I Love a Lassie

Scotland Magazine

George Square, and the Growth of the City,
page 6 of 9

it was from the massive mahogany doors, the fine oval gallery, the great ball-room, now the underwriters’ room.”

At the north-west corner of the Square there was built about the same time as the Lainshaw mansion another almost equal to it in stateliness and cost. This was Bailie George Crawford’s Lodging. Of himself very little is known, but his house is remembered by many. It stood amidst tall trees in which numerous crows had their nests, and in front of it, towards Queen Street, there was a spacious lawn dotted with shrubs. About the year 1815 it was purchased by James Ewing of Strathleven, subsequently M.P. for Glasgow, for £6,000 — more than was ever paid before for a Glasgow mansion. From his residence here he was sometimes termed “Craw Ewing.” There are many among us who remember looking through the gates into the “Queen Street Park,” as it was called before it was taken possession of by the North British Railway Company and transformed into a station. We are glad that, through the kindness of Mrs. Ewing and of Mr. J. Oswald Mitchell, we are able to present to these a scene of their youth, in a copy of the only sketch of it that remains.

The Crawford Lodging

The Crawford Lodging, Or ”Queen Street Park.”
Residence Of The Late Mr. James Ewing. M.P.

(This view was sketched originally on the margin of a silhouette
portrait of Mr. James Ewing, preserved at Strathleven.
It has been re-drawn by Mr. H. A. Mitchell of Glasgow.)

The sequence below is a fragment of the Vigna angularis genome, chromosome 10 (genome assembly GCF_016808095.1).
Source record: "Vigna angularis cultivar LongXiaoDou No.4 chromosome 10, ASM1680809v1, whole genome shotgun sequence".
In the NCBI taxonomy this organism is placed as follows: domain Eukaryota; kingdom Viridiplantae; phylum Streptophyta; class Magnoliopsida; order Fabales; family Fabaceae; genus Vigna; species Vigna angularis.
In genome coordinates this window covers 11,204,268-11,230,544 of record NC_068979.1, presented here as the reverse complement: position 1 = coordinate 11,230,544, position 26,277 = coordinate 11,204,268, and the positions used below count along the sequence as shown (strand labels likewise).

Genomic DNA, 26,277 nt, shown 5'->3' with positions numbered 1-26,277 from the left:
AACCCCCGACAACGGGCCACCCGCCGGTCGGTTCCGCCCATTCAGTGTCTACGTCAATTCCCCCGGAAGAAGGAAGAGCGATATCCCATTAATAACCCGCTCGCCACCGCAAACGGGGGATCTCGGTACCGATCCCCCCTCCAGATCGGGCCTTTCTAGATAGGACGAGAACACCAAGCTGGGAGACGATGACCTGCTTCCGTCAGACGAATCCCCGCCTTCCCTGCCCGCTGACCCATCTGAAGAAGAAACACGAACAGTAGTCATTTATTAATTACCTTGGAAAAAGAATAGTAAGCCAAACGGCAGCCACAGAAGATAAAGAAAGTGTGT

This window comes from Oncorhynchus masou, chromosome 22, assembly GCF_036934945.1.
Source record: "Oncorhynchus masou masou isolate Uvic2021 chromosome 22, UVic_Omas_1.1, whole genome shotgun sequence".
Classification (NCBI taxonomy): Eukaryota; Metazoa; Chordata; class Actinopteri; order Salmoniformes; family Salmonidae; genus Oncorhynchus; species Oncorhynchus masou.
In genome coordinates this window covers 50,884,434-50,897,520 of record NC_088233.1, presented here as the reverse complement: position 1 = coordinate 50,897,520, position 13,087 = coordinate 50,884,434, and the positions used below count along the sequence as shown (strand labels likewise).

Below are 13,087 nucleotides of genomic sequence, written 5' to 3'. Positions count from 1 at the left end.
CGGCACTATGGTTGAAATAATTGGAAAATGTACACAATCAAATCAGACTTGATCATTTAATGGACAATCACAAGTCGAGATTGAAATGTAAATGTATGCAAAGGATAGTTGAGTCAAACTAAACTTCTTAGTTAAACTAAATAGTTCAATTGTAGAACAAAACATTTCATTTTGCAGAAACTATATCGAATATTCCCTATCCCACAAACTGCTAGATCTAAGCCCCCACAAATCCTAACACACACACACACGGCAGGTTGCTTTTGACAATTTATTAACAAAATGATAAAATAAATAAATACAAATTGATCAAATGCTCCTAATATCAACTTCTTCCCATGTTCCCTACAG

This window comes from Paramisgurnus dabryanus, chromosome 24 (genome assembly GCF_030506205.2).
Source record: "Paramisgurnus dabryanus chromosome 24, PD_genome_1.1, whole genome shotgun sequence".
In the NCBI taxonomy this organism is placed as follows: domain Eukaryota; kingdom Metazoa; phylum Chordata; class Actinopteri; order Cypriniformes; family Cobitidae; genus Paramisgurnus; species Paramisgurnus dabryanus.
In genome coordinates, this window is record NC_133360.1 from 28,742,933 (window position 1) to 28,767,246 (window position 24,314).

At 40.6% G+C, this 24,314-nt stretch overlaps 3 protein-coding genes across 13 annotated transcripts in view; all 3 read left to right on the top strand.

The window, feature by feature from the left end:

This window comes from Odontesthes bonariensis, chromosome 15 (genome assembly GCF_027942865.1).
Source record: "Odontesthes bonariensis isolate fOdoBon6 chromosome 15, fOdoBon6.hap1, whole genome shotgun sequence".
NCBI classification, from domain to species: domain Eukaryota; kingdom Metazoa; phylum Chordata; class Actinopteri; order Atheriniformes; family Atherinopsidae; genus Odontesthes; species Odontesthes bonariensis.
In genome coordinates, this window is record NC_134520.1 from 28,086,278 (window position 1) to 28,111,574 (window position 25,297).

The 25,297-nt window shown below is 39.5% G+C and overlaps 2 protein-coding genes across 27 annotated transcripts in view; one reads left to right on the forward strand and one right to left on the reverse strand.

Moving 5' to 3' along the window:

The last fifty years have made a marvellous change in and around the Square. The first picture of it is to be found in a caricature sketch in the Northern Looking Glass of 25th June, 1825, reproduced through the kindness of John Kirsop, Esq. The old holes have been filled up, and we see it here surrounded with a common wooden paling, broken in several places. It is covered with greensward, on which women are washing clothes in the old Scottish fashion, and boys disporting themselves. There is the solitary statue of Sir John Moore, which some of the boys are pelting with mud, and around which others are swinging with ropes. There are as yet no shrubs nor trees to be seen. These would probably have been in the way of the yeomanry, who were periodically reviewed here by the dignitaries. It was afterwards surrounded with an iron railing and planted with shrubbery. For a long period it was supposed that the proprietors of the houses around had a pro indiviso title to it, and it could only be entered with one of their keys, but the late Mr. Carrick, on reference to the records, found this was not the case, and so when the Prince of Wales laid the foundation stone of the Post Office the fence was taken down. It was not put up again. The Square was divided off into flower plots and asphalted paths, supplied with seats and properly lighted at night, and always open. Its last condition is better by far than


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